Comment » | 3 Stars, Biography, Musical

20 Feet From Stardom

June 6th, 2013 — 8:06pm

20 Feet from Stardom*** 

20 Feet From Stardom sp- This is a great title for this documentary about the often unsung backup singers who could really sing! Starting in the late 50s into the 60s up to contemporary times so many great pop artists brought in usually black back up singers to highlight their music. Many got the training doing gospel singing in their churches and quite a few were daughters of preachers. The late Gil Frisen, a long time Chairman of A&M records, originated the idea for this documentary film and he worked with filmmaker Morgan Neville who directed this unique project which covered a subject which has had very little media exposure. This reminds us of another excellent  film we saw a couple of years ago titled The Wrecking Crew which told the story of usually anonymous session musicians. The stars of this current  film will probably also be be unknown to most viewers but they clearly articulated their lives and there was lots of their great music in it. Of particular note are Merry Clayton, Darlene Love, Gloria Jones, Judith Hill, Tata Vega along with some  others. In addition there were  up close and personal interviews with musical icons such  Bruce Springsteen, Mick Jagger, Sting, Bette Midler and Stevie Wonder who unequivocally expressed their admiration of the talent of these singers and how important they were to the success of the well known stars. So often     “ the hook” or the main theme which we remember was put across by these talented performers. In the personal interviews with the backup singers we felt a mixed message of how they loved singing and were usually quite content to blend and be part of musical history of the last 50 years, yet they  contemplated and some tried to breakout while  most never made an individual name for themselves with the public. We learned how the notorious music producer Phil Spector in his original famous Christmas Album unfairly  attributed the work of Darlene Love to the Crystals and how Ms. Love felt about this.  We also learned about how supportive veteran music producer Lou Adler was to many of these performers. Credit has to be given to Director Morgan Neville for digging up so many great video clips which featured the performances of the backup singers doing their best work 20 feet from stardom with Mick Jagger, Joe Cocker, David Bowie and one outstanding video which featured a young Ray Charles grooving at the piano  with his famous Raelettes backup group. While the film has to be enlightening for even the most informed pop music afficianado, it is the great music throughout this  90 minute documentary which makes it so enjoyable and something that shouldn’t be missed by anyone who digs pop music. (2013)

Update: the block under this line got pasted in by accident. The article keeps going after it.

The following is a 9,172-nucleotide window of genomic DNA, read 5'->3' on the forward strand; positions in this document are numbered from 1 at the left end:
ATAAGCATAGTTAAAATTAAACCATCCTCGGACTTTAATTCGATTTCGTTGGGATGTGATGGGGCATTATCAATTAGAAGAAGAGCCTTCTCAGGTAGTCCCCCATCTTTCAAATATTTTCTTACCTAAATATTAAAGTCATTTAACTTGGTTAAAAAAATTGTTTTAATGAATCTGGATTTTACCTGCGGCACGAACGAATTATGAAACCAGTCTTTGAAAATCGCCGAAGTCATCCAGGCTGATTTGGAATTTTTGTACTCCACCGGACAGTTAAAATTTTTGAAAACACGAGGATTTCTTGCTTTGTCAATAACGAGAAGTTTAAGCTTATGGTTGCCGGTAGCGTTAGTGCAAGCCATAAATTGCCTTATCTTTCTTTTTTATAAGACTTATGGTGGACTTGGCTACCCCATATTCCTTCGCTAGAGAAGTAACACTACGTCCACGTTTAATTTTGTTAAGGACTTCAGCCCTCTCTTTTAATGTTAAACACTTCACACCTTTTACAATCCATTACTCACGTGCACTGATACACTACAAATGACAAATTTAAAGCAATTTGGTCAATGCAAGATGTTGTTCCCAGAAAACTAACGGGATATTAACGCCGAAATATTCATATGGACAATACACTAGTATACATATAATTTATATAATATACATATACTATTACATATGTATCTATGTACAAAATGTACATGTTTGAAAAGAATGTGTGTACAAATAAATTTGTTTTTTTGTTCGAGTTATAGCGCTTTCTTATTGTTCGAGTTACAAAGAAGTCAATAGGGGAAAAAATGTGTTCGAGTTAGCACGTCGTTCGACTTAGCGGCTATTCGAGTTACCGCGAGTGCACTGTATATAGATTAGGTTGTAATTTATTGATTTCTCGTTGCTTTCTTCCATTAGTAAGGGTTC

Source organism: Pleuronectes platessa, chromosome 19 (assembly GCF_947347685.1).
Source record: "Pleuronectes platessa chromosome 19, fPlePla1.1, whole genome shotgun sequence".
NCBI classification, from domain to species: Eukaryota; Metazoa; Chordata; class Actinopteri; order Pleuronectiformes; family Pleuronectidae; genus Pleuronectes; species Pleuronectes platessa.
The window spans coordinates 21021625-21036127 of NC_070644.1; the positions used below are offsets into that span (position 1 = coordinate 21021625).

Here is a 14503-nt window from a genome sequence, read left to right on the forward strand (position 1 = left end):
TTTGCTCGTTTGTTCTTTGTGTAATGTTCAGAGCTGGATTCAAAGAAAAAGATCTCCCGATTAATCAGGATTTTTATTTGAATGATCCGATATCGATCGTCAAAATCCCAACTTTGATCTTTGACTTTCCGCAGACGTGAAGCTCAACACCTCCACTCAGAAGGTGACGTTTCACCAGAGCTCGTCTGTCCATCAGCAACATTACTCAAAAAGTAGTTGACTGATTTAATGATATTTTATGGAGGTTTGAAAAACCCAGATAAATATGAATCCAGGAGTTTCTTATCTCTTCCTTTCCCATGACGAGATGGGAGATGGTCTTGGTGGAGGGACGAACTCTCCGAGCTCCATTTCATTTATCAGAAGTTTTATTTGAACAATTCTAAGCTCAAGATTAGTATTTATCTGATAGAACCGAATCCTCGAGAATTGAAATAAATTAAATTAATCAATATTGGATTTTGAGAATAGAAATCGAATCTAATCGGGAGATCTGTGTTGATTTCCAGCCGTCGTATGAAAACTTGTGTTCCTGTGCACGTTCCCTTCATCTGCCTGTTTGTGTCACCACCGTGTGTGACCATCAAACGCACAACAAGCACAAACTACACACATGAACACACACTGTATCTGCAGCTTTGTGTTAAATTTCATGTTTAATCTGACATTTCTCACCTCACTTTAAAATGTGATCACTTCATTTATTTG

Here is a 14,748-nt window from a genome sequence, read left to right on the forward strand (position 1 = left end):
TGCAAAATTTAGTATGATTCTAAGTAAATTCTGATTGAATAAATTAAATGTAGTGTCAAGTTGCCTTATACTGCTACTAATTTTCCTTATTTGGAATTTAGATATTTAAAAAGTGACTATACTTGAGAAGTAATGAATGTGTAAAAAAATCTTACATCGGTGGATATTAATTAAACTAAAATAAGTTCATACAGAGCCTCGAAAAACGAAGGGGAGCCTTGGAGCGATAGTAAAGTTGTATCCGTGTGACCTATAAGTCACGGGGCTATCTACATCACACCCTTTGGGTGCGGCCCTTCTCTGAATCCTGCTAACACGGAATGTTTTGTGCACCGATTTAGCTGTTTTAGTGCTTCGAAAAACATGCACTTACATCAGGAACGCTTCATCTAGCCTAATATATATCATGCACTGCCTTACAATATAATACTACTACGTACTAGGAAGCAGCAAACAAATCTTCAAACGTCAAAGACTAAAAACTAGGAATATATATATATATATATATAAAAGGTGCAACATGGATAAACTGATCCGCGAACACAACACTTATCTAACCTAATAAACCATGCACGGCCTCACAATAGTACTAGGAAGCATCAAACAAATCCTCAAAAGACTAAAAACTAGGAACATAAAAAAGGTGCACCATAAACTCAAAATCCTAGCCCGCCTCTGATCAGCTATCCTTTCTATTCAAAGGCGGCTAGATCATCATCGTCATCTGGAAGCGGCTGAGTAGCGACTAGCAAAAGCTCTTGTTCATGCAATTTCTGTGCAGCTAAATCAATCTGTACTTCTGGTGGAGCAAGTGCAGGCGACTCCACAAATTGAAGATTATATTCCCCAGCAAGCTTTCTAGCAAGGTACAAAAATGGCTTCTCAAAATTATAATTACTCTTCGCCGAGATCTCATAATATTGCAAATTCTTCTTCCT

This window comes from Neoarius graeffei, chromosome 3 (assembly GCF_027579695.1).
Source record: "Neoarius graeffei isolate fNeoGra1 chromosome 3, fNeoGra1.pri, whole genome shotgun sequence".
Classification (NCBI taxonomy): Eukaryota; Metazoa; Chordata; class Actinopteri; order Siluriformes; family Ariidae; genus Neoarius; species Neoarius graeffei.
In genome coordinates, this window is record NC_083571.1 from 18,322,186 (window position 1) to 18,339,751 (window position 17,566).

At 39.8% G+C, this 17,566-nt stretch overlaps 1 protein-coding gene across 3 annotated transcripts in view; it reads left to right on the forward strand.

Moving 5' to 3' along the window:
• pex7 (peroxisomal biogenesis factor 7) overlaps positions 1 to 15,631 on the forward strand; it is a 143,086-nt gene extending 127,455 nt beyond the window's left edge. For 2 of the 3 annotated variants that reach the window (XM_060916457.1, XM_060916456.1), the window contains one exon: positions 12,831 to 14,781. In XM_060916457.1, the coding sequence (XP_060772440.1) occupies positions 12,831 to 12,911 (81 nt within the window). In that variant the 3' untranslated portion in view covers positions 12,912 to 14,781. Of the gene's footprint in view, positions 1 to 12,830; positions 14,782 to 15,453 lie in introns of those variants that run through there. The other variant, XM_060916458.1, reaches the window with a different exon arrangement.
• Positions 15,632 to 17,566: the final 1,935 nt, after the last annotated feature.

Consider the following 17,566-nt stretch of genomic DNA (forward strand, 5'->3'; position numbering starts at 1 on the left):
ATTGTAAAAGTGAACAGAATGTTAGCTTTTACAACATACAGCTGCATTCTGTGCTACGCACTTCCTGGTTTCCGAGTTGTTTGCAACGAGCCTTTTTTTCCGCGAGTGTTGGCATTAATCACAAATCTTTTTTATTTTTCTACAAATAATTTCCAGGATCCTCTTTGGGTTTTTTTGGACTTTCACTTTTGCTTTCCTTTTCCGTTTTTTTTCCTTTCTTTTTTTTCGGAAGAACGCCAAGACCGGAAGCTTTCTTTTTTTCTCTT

Comment » | 3 Stars, Documentary, Musical

Les Miserables

December 21st, 2012 — 2:31am

*****

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During the first few minutes of this epic film we were somewhat uncomfortable in that there was almost no talking and it was all singing. Of course this is based on the well known musical show by the same name  but we just were not used to the constant singing of just about every piece of dialogue. Well, for the next two and half hours, we not only were comfortable with this style, but were completely caught up with the story, characters, drama and especially the emotion  which was fueled by the wonderful music. Tom Hooper was chosen to direct this adaptation of  this well known  theatrical musical classic to the screen shortly after he won an Academy Award for The Kings Speech . He had a team of writers and producers who had worked on the original show in both London and on Broadway. In fact the original actor who played Jean Valjean, the thief who turns his life around, more than 25 years ago, Colin Wilkerson, played  a smaller role in this movie as a Bishop ( we are sure as a tribute to the great history of this production.} Hugh Jackman carried this role in the modern film and was in fine voice and in character, as was Russell Crowe as Javert, the inspector who is mostly shown as the villain. Ann Hathway played Fantine a tragic heroine, a role originally played by her mother on the stage  many years previously. She poured her heart into her major song which was an acting and singing triumph. Amanda Seyfried was excellent as Cossette as was Eddie Redmayne who played Marius the object of her love and  one of the young heros. Helena Bonham Carter and Sacha Baron Cohen provided some comic relief but also demonstrated that they could sing.  Interestingly, Hooper did full continuous takes of all the singing and did not have the performers mouthing to their previously perfectly recorded  renditions of the songs. This is quite an unusual approach in a musical but it appeared to work quite well allowing many close ups of the actors during these pieces. There were also some great long views of the Paris setting and the barricades which were manned for action.  The setting of the story is 1832 in Paris, post French Revolution but at the time of an  uprising known as the June Rebellion. This is really a morality play which shows how some people have a deep sense of fairness and justice and how one will not forget what has happened in the past . It is also a great love story. Finally it is a story about death. We are reminded what it means to die for the causes which you believe in and also the sadness when a parent has to die and say goodbye to the next generation. When you deal with such themes with characters you have come to know, add poignant and at times powerful music, you end up with a truly emotional experience and a great movie.  (2012)